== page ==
See more photos of this home for sale in Tenafly.

See more homes for sale in Bergen County.

Residents of San Mateo have a life expectancy of 84.3 years for women and 80.3 years for men.

See more photos of this home for sale in Woodside.

See more homes for sale in San Mateo County.

In Pitkin, 72 percent of women report getting sufficient physical activity, and both men and women have some of the lowest obesity rates in the county, which perhaps contributes to the life expectancy of 84.3 years for women and 81.7 years for men.

See more photos of this home for sale in Aspen.

See more homes homes for sale in Pitken County.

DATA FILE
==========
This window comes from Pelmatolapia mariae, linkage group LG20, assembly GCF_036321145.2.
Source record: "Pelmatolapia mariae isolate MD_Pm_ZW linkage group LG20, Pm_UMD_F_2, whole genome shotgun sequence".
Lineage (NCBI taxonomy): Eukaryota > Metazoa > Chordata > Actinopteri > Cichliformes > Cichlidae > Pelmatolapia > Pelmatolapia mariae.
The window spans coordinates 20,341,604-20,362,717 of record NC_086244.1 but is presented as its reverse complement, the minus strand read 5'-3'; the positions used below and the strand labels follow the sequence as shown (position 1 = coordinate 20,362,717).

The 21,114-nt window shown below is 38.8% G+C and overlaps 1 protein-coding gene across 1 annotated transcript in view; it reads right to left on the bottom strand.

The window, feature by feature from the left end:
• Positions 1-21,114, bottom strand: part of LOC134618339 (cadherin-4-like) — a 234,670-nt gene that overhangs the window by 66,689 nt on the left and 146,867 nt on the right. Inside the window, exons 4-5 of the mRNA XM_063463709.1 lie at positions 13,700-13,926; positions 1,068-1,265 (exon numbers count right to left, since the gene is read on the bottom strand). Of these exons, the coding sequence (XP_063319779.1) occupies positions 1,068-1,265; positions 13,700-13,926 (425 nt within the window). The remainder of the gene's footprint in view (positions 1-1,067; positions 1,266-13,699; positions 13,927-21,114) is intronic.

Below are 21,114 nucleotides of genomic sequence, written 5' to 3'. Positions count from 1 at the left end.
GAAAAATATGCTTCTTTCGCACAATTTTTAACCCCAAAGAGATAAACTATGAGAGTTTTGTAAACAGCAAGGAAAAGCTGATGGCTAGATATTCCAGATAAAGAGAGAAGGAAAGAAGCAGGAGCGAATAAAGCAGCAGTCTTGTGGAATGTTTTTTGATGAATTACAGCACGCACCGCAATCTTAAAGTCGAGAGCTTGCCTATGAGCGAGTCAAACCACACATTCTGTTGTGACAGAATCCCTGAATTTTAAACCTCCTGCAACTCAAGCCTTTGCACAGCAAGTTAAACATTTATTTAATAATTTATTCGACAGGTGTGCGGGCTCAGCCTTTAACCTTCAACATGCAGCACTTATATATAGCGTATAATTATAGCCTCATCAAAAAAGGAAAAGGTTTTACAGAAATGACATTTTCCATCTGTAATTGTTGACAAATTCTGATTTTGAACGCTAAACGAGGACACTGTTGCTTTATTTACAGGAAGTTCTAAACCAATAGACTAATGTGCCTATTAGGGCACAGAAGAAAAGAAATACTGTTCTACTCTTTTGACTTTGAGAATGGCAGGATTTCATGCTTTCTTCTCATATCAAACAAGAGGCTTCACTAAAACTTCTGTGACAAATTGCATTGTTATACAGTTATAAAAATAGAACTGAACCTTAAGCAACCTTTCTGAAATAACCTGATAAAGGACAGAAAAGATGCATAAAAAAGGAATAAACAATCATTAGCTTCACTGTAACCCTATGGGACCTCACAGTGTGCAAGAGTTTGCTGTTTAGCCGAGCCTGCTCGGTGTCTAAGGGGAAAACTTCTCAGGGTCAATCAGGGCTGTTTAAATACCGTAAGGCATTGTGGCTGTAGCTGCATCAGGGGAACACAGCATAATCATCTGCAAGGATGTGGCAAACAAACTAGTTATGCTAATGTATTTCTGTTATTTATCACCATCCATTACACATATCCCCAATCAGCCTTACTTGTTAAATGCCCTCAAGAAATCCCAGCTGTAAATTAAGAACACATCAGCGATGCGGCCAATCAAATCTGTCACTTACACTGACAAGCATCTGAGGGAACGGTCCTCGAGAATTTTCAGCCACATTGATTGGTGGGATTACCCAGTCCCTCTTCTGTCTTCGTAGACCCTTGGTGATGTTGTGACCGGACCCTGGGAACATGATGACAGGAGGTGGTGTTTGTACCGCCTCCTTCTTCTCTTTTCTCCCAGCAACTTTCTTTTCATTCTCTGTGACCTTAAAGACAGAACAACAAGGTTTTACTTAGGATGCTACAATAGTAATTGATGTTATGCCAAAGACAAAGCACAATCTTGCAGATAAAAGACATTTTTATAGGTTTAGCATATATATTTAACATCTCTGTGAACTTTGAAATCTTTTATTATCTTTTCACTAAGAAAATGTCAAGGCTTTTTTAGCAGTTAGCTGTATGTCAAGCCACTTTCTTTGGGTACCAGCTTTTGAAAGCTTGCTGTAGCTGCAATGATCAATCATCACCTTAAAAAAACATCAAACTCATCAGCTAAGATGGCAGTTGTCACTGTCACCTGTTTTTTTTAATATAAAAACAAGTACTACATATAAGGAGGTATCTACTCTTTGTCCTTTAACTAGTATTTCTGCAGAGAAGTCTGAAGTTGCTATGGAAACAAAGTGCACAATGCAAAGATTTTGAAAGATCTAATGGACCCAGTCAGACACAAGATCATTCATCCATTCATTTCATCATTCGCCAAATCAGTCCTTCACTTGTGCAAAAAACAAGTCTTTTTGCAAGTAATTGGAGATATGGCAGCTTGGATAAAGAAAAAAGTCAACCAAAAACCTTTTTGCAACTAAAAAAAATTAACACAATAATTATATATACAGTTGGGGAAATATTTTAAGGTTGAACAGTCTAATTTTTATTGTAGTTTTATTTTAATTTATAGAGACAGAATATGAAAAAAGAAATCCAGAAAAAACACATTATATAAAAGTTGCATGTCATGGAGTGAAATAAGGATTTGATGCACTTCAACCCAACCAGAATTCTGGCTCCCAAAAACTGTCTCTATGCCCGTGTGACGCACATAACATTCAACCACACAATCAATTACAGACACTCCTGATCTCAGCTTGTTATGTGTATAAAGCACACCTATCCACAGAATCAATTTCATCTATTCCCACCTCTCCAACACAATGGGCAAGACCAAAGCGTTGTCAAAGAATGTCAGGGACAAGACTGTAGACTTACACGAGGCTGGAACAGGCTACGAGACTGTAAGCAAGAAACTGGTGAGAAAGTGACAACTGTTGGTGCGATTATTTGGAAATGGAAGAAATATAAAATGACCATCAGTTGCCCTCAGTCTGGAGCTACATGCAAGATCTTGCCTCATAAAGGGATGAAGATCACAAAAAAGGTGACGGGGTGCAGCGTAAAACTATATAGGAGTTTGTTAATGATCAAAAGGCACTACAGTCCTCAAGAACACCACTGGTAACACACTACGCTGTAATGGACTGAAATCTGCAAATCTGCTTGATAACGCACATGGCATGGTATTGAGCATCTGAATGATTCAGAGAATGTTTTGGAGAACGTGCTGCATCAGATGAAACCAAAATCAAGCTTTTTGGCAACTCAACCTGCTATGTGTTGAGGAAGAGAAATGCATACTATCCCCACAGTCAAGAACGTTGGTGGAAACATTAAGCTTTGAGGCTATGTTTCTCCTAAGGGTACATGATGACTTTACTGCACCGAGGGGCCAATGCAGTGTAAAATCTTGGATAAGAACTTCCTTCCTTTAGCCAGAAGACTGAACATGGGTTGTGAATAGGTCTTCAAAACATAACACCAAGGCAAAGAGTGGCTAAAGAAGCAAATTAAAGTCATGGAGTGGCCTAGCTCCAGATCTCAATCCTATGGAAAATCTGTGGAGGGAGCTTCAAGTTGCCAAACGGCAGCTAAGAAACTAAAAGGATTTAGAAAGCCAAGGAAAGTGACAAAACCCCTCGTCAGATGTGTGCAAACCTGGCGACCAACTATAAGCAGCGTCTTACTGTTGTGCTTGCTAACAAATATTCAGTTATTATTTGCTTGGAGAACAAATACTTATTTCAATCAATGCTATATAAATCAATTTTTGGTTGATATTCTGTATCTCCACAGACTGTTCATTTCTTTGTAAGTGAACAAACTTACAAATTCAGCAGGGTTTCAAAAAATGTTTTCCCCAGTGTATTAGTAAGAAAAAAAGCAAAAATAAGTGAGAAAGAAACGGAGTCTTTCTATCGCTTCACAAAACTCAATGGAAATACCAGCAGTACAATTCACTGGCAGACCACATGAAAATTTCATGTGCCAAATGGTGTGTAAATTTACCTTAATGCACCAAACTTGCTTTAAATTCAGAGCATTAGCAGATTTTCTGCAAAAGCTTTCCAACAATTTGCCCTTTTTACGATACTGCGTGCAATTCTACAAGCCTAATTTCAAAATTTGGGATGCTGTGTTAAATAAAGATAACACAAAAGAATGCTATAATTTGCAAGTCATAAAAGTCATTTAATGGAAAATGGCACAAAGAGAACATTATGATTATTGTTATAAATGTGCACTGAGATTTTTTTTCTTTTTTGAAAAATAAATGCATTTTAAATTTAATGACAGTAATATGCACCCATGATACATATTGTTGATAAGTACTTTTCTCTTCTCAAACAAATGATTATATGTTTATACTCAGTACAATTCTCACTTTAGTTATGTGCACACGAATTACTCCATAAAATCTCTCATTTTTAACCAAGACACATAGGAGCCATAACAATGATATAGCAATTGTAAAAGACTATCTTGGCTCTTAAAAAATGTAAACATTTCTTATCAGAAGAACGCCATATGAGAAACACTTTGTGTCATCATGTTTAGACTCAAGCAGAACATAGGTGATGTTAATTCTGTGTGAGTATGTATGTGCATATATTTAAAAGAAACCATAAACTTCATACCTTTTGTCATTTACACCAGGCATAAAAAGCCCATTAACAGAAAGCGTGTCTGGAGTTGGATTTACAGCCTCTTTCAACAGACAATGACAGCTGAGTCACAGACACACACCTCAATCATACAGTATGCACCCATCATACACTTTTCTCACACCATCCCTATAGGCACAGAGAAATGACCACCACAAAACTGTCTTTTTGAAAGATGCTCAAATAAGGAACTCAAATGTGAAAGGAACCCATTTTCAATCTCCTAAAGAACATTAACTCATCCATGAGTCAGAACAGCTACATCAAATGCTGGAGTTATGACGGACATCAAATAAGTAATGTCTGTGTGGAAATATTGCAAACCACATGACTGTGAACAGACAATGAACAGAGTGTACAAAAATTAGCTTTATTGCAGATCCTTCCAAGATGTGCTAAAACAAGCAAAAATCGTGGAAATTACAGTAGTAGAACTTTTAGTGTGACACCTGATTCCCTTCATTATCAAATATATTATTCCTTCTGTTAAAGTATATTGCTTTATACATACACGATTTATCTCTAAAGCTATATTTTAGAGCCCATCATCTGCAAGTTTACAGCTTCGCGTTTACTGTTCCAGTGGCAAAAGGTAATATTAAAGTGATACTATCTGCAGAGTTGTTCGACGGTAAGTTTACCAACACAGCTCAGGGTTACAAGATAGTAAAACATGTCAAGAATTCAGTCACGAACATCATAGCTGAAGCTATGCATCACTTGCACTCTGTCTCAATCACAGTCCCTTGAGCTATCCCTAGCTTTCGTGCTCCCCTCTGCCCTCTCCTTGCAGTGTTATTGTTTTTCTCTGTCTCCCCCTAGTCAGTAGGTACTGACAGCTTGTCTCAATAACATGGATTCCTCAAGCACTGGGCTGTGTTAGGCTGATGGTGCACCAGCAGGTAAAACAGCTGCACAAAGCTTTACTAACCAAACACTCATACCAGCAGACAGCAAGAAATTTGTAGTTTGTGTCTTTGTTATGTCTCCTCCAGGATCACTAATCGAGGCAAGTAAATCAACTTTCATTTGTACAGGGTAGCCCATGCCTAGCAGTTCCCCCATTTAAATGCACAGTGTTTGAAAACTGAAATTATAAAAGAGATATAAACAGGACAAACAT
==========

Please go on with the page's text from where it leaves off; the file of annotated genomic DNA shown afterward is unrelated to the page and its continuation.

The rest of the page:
The life expectancy for women increased by 6.3 years between 1985 and 2010 to 84.3 years. Men in Gunnison have a life expectancy of 81.7, the second-longest of any county in the U.S.

See more photos of this home for sale in Mount Crested Butte.

See more homes for sale in Gunnison County.

Between 1985 and 2010, life expectancy in San Francisco increased by six years for women and 10.6 years for men. San Francisco also has the lowest proportion of obese males of any county in the country and is among the lowest for female obesity.

See more photos of this home for sale in San Francisco.

See more homes for sale in San Francisco.

Men in Fairfax County have a life expectancy of 81.7 years, the longest of any county in the country. Male life expectancy in Fairfax County actually surpasses the longevity of men in the typically long-lived countries of Japan and Switzerland. And women’s life expectancy is even longer –- 84.5 years.